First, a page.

Telehealth app Blueprint is helping people manage anxiety, depression during Covid-19

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Many large-scale disasters, whether it be a pandemic, natural catastrophe or terrorist attack, can trigger anxiety, depression and other mental health challenges to those affected.

Amid the coronavirus crisis, which has virtually affected everyone’s life in some way, Americans have reported that their mental health is suffering under the turmoil the pandemic has caused, according to a Gallup poll.

The increase in mental health conditions and the reality of sheltering in place has also resulted in more people seeking out virtual mental health resources, such as Chicago startup Blueprint.

Founded in 2016 by Danny Freed, Blueprint’s platform collects and analyzes data from patients struggling with mental health conditions. Patients complete regular and standardized assessments via the startup’s app about their symptoms and progress. Then their physician reviews the data and provides appropriate care based on it during the next patient visit, whether it be in person, by phone or video chat.

“It’s really meant to be a tool that makes care plans or treatment plans more effective,” Freed said.

Since the beginning of March, Freed said Blueprint has seen a 205 percent increase in usage, a 149 percent increase in new patient signups and a 141 percent increase in new clinician signups. Blueprint currently has more than 300 clinicians and 3,000 patients across 16 different states using its platform, Freed said.


“What this tells us is that more people are getting access to what’s proven to be this higher quality form of mental healthcare,” he said.

Blueprint collects data on a patient’s mood, sleep patterns and exercise regimens, among other things. It is designed to treat a host of mental health conditions, including depression, anxiety, post-traumatic stress disorder and bipolar disorder.

In general, the most common assessments Blueprint administers are for depression and anxiety, and throughout the coronavirus crisis, assessments for these conditions have increased, Freed said.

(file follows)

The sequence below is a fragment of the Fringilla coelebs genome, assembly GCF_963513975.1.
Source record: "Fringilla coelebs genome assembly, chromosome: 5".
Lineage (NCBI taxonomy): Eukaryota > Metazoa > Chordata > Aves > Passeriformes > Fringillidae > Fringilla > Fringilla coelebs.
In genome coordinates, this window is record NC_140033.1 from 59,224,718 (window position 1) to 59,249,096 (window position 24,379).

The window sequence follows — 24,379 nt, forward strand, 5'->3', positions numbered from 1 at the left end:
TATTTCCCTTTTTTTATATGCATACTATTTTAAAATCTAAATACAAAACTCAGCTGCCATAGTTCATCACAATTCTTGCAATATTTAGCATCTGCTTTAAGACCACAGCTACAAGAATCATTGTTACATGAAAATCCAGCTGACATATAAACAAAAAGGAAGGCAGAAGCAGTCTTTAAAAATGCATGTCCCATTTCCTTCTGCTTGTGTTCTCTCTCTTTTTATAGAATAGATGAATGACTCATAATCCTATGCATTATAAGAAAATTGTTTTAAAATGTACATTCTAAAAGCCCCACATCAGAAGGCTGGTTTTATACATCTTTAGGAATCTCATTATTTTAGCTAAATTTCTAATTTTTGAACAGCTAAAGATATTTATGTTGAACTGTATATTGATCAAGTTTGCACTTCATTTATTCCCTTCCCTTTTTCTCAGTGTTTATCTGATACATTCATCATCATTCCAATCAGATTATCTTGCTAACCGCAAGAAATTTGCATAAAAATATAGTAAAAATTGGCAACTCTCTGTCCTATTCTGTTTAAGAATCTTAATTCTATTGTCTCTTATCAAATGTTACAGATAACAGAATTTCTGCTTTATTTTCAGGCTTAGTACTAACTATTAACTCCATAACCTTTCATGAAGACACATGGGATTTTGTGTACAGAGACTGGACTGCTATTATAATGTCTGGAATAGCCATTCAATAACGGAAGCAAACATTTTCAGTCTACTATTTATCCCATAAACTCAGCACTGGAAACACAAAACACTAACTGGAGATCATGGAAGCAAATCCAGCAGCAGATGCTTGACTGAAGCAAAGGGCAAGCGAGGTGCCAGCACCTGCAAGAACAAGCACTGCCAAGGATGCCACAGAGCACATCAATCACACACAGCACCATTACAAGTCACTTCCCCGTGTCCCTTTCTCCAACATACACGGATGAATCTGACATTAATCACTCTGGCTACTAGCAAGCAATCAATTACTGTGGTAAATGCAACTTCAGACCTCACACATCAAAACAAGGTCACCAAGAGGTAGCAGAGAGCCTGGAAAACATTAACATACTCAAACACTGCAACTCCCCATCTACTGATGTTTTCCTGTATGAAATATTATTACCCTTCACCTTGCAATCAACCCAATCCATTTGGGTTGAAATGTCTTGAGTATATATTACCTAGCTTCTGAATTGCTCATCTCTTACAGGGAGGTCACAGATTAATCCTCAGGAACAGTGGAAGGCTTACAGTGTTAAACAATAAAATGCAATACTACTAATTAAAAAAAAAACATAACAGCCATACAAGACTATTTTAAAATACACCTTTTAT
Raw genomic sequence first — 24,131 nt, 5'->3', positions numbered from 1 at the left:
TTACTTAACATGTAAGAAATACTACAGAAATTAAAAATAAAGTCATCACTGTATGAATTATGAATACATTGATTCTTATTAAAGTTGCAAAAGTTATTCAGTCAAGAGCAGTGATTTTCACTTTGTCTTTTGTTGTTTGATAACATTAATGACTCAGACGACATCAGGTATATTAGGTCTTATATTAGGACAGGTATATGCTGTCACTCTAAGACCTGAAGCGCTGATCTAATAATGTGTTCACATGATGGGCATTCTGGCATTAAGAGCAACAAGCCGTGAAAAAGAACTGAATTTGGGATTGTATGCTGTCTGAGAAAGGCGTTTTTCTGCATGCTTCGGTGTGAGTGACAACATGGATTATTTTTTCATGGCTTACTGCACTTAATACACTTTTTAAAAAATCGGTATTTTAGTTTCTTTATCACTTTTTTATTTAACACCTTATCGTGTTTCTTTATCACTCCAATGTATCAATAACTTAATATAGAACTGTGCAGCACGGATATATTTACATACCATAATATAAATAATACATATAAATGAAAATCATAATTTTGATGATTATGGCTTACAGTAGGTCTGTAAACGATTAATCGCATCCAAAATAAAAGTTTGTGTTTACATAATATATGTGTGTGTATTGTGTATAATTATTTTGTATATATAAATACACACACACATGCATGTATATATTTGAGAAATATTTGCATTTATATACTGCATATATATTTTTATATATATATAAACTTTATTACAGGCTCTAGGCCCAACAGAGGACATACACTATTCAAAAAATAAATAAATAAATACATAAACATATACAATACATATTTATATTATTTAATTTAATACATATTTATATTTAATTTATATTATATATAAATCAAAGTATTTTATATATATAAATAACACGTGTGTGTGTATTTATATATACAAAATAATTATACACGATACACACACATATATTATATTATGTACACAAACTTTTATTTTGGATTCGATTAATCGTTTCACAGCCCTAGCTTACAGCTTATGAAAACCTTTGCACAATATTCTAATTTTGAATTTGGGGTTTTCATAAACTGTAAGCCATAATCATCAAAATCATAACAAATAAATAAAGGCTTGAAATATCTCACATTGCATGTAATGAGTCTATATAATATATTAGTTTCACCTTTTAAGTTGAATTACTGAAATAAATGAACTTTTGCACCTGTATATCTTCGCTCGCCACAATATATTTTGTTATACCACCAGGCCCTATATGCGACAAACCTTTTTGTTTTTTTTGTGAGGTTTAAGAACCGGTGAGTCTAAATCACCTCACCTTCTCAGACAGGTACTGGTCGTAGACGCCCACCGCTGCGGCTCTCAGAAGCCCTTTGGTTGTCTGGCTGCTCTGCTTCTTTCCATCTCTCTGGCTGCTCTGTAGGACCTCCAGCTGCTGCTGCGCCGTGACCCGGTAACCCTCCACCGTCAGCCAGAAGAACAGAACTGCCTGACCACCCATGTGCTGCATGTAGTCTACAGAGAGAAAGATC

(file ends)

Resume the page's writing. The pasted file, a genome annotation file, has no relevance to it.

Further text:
“Anecdotally, over the past couple months, we’ve seen a continuous uptick in severity across the general anxiety assessments,” he said. “These types of large-scale disasters are pretty much always accompanied by increases in depression and post-traumatic stress disorder diagnoses.”

Blueprint is free for patients to use, meaning anyone, anywhere could use the app independently of a physician, but the company said it is designed and works best when used in conjunction with a professional, like a social worker, therapist, psychologist or physiatrist. Most of the time, Blueprint reaches patients by distributing its software to providers, who then enroll their patients.

The startup makes money through fees it charges clinics when it bills insurance companies on their behalf.

Though some of Blueprint’s recent growth can be attributed to an increase in the number of people dealing with mental health issues, the startup’s usage influx also stems from the necessity of people using telehealth services as the pandemic has forced people to stay home as much as possible. But Freed said even after the pandemic is over, he expects telehealth usage to continue to rise as more patients and physicians adopt it.

Telehealth usage across the healthcare industry is also likely up because in March, the Centers for Medicare and Medicaid Services expanded telehealth coverage, which had previously been tightly restricted.

Other local healthcare and telehealth startups are also seeing increases in usage amid the coronavirus crisis. Chicago startup Upfront, which helps providers generate scheduling and logistics improvements, has seen its number of clients double. Additionally, more patients with OCD are using NOCD, a local telehealth app that provides 1-on-1 virtual therapy sessions between OCD patients and licensed therapists.

Last year, Blueprint raised $1.3 million in a seed round led by Lightbank and Hyde Park Angels. The startup has now grown to employ 10 people, who are working remotely during the pandemic. But the transition to remote work has been smooth, Freed said.

“The team has handled it great,” he said. “We really didn’t lose a step as we made the switch.”

Original post: https://www.americaninno.com/chicago/chicago-startup/chicago-telehealth-app-blueprint-is-helping-people-manage-anxiety-depression-during-covid-19/